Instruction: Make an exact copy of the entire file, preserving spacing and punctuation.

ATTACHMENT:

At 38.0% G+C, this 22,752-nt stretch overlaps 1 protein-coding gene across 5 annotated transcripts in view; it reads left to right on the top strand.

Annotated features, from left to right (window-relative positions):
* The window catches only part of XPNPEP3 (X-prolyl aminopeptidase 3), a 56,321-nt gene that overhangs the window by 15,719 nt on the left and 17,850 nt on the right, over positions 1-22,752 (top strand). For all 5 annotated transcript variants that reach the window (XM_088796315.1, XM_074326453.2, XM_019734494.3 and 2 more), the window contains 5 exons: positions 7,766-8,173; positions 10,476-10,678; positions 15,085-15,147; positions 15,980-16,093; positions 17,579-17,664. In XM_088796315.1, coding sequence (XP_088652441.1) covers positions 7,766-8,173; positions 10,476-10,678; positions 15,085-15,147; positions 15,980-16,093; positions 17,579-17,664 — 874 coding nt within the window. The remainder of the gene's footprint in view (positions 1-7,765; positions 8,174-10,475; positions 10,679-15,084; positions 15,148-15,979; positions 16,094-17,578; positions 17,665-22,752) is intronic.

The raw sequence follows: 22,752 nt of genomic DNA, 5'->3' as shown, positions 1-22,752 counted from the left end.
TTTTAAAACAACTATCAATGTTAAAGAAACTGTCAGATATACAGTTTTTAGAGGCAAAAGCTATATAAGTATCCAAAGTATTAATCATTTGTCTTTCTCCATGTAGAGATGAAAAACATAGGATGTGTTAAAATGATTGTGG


At 38.0% G+C, this 22,752-nt stretch overlaps 1 protein-coding gene across 5 annotated transcripts in view; it reads left to right on the top strand.

Annotated features, from left to right (window-relative positions):
* The window catches only part of XPNPEP3 (X-prolyl aminopeptidase 3), a 56,321-nt gene that overhangs the window by 15,719 nt on the left and 17,850 nt on the right, over positions 1-22,752 (top strand). For all 5 annotated transcript variants that reach the window (XM_088796315.1, XM_074326453.2, XM_019734494.3 and 2 more), the window contains 5 exons: positions 7,766-8,173; positions 10,476-10,678; positions 15,085-15,147; positions 15,980-16,093; positions 17,579-17,664. In XM_088796315.1, coding sequence (XP_088652441.1) covers positions 7,766-8,173; positions 10,476-10,678; positions 15,085-15,147; positions 15,980-16,093; positions 17,579-17,664 — 874 coding nt within the window. The remainder of the gene's footprint in view (positions 1-7,765; positions 8,174-10,475; positions 10,679-15,084; positions 15,148-15,979; positions 16,094-17,578; positions 17,665-22,752) is intronic.

The raw sequence follows: 22,752 nt of genomic DNA, 5'->3' as shown, positions 1-22,752 counted from the left end.
TTTTAAAACAACTATCAATGTTAAAGAAACTGTCAGATATACAGTTTTTAGAGGCAAAAGCTATATAAGTATCCAAAGTATTAATCATTTGTCTTTCTCCATGTAGAGATGAAAAACATAGGATGTGTTAAAATGATTGTGG